Arizona Sinus Phoenix Sinus ENT and Allergy

Dr. Rehl’s 10 TIPS For Sinus and Respiratory Health This Fall and Winter

The time of year is upon us when blistering heat and monsoon winds give way to peaceful sunny 75 degree days.  With the change of seasons come a multitude of challenges for the nose, sinuses and lungs.  Allergens, dust, air pollution, particulate matter in the air, changes in barometric pressure and respiratory viruses can all wreak havoc on our respiratory systems leading to nasal congestion, post nasal drainage, cough, wheezing, fatigue and eventually sinusitis and bronchitis. 

The following 10 tips can help keep your nose, sinuses and lungs healthy this fall and winter.

1.  Stay hydrated.  Drink plenty of water to keep the mucous produced by your nasal, sinus and respiratory passages thin and flowing.  This will prevent stagnant mucous from building up in your sinuses and lungs.  When thick mucous is retained for long periods of time in the sinuses and lungs bacteria may flourish in that environment leading to sinus infection, bronchitis or pneumonia.  Adequate hydration by drinking water helps to prevent thick mucous.

2.  Rinse the nasal passages with saline solution.  Washing the nasal mucous membranes with saline solution eliminates irritating particles, allergens and thick mucous from the nose and sinus drainage passage ways.  Saline solution also stimulates the lining of the nose and sinuses to clean themselves better.  Little microscopic hairs called cilia move more frequently when exposed to saline resulting in egress of mucous from the nose and sinuses.  Many products are available over-the-counter to rinse the nose with saline including Neil Med® Sinus Rinse, Simply Saline® and Neti Pot™.  Remember to use distilled water to mix the saline rather than tap water or bottled drinking water. 1, 2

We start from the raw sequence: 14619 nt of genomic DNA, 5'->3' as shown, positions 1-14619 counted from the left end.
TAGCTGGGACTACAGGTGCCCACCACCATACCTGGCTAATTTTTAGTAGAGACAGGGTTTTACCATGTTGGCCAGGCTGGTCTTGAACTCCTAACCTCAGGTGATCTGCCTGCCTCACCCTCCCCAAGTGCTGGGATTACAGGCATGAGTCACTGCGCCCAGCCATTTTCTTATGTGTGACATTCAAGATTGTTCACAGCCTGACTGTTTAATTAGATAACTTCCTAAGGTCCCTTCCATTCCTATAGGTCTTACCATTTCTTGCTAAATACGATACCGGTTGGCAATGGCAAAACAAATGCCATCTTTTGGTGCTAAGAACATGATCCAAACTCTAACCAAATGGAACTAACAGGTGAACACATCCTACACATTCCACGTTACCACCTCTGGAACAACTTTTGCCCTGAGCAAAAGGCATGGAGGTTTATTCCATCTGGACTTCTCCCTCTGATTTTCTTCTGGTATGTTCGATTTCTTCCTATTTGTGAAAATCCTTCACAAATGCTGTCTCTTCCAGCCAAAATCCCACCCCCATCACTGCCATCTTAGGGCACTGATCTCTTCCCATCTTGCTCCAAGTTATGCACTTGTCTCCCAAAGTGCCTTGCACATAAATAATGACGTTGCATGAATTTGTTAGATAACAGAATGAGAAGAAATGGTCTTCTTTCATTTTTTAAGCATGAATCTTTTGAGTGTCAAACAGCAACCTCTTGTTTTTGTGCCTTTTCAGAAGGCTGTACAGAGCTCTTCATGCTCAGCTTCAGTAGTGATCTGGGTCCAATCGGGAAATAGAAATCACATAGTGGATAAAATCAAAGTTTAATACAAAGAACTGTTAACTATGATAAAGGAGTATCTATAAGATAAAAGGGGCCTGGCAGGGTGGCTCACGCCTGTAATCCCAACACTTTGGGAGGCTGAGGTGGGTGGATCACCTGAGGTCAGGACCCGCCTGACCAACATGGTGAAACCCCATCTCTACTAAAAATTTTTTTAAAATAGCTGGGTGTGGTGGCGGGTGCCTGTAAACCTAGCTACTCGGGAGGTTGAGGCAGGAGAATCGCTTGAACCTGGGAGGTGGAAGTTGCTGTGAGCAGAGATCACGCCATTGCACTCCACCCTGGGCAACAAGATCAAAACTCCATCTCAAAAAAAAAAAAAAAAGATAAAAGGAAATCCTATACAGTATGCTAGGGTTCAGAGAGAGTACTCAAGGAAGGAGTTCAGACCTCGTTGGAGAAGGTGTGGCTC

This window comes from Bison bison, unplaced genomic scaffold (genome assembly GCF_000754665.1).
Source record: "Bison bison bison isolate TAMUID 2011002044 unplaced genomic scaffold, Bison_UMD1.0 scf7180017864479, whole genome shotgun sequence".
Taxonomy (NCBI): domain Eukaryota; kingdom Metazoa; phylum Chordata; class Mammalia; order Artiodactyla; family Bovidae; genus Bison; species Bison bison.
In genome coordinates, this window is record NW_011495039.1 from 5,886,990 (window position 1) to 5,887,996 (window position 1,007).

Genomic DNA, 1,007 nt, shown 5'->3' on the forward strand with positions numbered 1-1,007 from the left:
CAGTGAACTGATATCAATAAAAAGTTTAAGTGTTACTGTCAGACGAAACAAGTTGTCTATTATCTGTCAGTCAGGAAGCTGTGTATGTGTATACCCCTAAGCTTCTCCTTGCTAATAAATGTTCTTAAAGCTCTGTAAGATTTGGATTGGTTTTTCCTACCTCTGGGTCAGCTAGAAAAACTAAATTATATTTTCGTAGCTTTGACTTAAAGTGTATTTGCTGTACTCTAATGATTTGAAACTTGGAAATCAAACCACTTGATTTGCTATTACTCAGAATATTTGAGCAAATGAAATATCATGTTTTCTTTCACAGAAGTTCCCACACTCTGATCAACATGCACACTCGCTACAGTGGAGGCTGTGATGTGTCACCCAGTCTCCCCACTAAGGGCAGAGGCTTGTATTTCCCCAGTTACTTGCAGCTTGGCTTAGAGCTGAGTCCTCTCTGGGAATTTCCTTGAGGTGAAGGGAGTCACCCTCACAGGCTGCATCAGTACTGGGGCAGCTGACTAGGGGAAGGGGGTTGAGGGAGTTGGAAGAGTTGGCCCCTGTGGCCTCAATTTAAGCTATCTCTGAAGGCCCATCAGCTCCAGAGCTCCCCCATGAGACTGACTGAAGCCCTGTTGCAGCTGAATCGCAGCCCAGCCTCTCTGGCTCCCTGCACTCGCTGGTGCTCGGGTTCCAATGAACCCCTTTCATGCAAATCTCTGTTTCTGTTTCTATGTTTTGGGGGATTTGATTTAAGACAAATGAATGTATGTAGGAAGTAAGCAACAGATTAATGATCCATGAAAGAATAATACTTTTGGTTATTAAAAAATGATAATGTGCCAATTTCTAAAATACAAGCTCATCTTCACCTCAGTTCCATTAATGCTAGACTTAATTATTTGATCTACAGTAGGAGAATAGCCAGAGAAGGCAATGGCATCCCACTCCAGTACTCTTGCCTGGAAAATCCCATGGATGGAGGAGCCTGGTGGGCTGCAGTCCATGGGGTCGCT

3.  Keep doors and windows closed on poor air quality days.  As the temperatures drop in the Valley it is tempting to open our homes to the more temperate desert air.  This can allow dust, air pollution and allergens to enter the home and our nose and lungs causing inflammation, swelling and increased mucous production.

4.  Change home air filters regularly.  Make sure your home HVAC filters are changed as directed to ensure they are actually removing the unwanted particles from the circulated air.

5.  Shower in the evenings.  Rinse unwanted dust, air pollution and allergens from your body and hair in the evenings.  This will prevent inhalation of undesirable particles from soiled pillows and bedsheets.  Lingering in a steamy shower will also help loosen mucous in the nasal passages and moisturize dry mucous membranes.

6.  Get adequate vitamin D.  Vitamin D deficiency has been linked to more frequent viral upper respiratory illnesses, allergic rhinitis, chronic sinusitis, nasal polyps and asthma. 3,4,5,6  Studies have also shown that vitamin D supplementation lead to decreased frequency of winter respiratory tract infections and asthma exacerbations. 7,8,9,10  Thirty to forty percent of Americans are vitamin D deficient. 11 We make vitamin D through the interaction of sunlight on our skin.  Our indoor lifestyles and use of sunblock prevent adequate vitamin D production in the skin and many folks, even in southern states, have vitamin D deficiency. 12, 13 Most adults and children take in less than 400 international units (IU) of vitamin D daily.  The Institute of Medicine recommends children and adults get no less than 600 IU of vitamin D daily.  The Endocrine Society recommends that children receive 1000 IU of vitamin D daily and adults 2000 IU daily.14  Risk factors for vitamin D deficiency include darker pigmented skin, winter season, sun avoidance, obesity, increasing age and use of certain medications including oral steroids and anti-seizure medications. 15 If you believe you are at risk for vitamin D deficiency, see your healthcare provider.  You may need over-the-counter supplementation of vitamin D or even prescription vitamin D replacement for very low levels.